Lute Olson says he’s done with ‘one and done’ players
Arizona Coach Lute Olson said Thursday that his program’s loss of standout prep basketball player Brandon Jennings to a European professional league had convinced him to adopt a new recruiting strategy.
“It’s a situation now that if someone’s a ‘one-and-done,’ we’re not going to pursue them anymore, no way,” Olson said from his Tucson office.
Under NBA rules that won’t expire until the current collective bargaining agreement ends after the 2010-11 season, elite prep players such as Jennings, 18, are unable to join the league until they are 19 and a year removed from their final year of high school. That mandate has resulted in a slew of top players, including USC’s O.J. Mayo and UCLA’s Kevin Love, playing one college season before bolting for the NBA’s millions.
Olson, 73, a basketball Hall of Fame member who guided the Wildcats to a 1997 NCAA title, labels the so-called one-and-done situation a “farce,” and is pushing for reform as a member of the National Assn. of Basketball Coaches.
Olson suggests that elite prep players be given a choice: opt to declare for the NBA draft immediately after high school, or be committed to spending a minimum of two years (Olson would prefer three) in college.
The coach, returning to the bench from a one-year hiatus because of his divorce, was poised to add another top recruit to “Point Guard U.” when Jennings signed.
But as Jennings, a native Southern Californian and McDonald’s All-American who played the last two seasons at Oak Hill Academy in Virginia, awaited the SAT score that would determine his college eligibility — Olson said he doesn’t know the outcome of that test — Jennings began pursuing the idea of earning an immediate income through a contract and endorsement deals as a pro in Europe. On Tuesday, Jennings announced he would play overseas.
So, now Olson will be deprived of both Jennings and guard Jerryd Bayless, a one-season player he lost from Arizona’s 2007-08 roster. Bayless was a lottery pick of the Indiana Pacers earlier this month and traded to Portland. He signed with the Trail Blazers on Wednesday.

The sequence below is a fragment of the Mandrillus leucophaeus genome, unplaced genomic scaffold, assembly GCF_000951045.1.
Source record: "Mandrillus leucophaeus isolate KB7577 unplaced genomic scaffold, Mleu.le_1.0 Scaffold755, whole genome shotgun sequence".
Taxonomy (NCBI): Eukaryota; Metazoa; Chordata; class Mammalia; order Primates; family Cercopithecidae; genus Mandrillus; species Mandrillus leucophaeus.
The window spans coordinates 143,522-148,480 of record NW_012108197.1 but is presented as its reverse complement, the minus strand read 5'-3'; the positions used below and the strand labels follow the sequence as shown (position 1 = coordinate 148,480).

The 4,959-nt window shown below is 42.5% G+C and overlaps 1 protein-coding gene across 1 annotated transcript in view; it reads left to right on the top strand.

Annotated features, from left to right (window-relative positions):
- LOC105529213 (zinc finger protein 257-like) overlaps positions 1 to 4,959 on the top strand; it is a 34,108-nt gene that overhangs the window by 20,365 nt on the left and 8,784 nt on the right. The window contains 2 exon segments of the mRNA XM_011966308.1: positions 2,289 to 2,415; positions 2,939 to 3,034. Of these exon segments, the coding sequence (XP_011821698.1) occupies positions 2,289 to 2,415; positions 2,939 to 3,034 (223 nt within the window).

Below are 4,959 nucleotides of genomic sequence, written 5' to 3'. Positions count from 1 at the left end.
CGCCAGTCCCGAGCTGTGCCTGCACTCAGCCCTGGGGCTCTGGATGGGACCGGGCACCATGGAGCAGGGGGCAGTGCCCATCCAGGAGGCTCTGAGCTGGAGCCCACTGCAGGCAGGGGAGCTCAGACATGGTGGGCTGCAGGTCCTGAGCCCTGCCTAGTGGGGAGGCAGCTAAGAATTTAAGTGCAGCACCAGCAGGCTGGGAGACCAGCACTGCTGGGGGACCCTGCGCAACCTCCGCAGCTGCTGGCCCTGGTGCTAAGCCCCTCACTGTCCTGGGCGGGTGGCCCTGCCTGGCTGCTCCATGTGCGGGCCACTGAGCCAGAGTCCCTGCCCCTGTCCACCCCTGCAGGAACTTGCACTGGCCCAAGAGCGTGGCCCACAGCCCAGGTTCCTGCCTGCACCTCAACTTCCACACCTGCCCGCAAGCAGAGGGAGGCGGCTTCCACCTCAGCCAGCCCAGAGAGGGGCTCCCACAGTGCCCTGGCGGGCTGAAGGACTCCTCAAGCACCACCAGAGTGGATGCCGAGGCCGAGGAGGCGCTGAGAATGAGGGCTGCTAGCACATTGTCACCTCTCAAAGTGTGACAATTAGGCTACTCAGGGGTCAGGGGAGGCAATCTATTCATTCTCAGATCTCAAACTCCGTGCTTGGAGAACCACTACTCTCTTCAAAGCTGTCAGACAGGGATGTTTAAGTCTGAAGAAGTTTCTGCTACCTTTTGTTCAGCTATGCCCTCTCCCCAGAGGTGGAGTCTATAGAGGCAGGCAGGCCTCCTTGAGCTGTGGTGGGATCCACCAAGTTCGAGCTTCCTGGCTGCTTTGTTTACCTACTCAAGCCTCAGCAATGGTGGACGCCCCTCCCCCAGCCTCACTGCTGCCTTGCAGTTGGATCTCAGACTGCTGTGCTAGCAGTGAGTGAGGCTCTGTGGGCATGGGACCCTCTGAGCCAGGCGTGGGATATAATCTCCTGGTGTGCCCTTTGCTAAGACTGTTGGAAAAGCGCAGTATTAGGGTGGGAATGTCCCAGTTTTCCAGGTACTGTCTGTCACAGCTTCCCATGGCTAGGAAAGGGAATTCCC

“Jerryd said all along he wanted to stay here two years,” Olson said. “But then you get the agents working on the kids and parents all year. You might have the kid in your controlled environment for some time, but when [outsiders are] on the parents, you have no idea what’s going on.”
Olson said the hits to Arizona’s roster culminates a scene he forecast when the NBA and its players’ union agreed to allow one-and-done after the 2005 season.
“We said at the time it’d be a disaster, that agents would be swarming all over — not only over these kids, but their parents — telling them the kid needed to score a ton of points in the one year and get out,” Olson. “I’m not saying that’s the case in every situation, but you’ve already seen the danger. What we predicted is happening. This is agent-driven, and it’s a horrible rule.”
A coaching community push for an alternative to one-and-done will “likely” result in the coaches’ association lobbying the NCAA basketball issues committee to support such legislation, NABC spokesman Rick Leddy said.
Yet, NABC member and Syracuse Coach Jim Boeheim expressed resignation that “we can’t do anything about this rule . . . we’re stuck with it,” until 2011.
Asked if he too would follow Olson’s disregard for “one-and-done” candidates, Boeheim asked, “Are you crazy?” and cast doubt on the seriousness of Olson’s claim.
“We don’t know who’s going to go,” Boeheim said. “You try to get the best 11 players you can. Guys will leave . . . it’s a fact of life . . . but you still have 10 guys. When we recruit, we try to get the best one we can and hope he’s good enough to win you a national championship, like Carmelo Anthony. But you have to be prepared for guys leaving, like Carmelo did.”
USC Coach Tim Floyd said despite the short-term stay of star guard Mayo this past season, the player “did a lot for our program, and if we had an opportunity to sign O.J. or a great talent like him again, we would.
“These guys didn’t design the rules, the NBA did. I advocate letting the kid go straight to the NBA if he wants, but we won’t model this thing. The NBA will.”
Floyd expressed skepticism about Jennings’ move to Europe: “I don’t know why Brandon would want to reinvent the wheel unless it’s an academic issue.”
Minnesota Coach Tubby Smith, on the NABC board of directors, said he planned to address one-and-done and expects “something to come about.”
Smith, who led Kentucky to the 1998 NCAA championship, said he “can see [Olson’s] point,” but added, “everybody wants the opportunity to coach a great player. . . . Even if it is for one year, they can do a lot for you.”
Watching games Thursday at an AAU tournament in Pennsylvania, Smith said, “Kids are more sophisticated now, but not necessarily more mature. They have a lot more options, more advisors, more opportunities.
“Is that good? The NBA and college basketball continue to prosper, but we’ve got to be careful and make sure we’re doing our best to monitor the kids’ best interest.”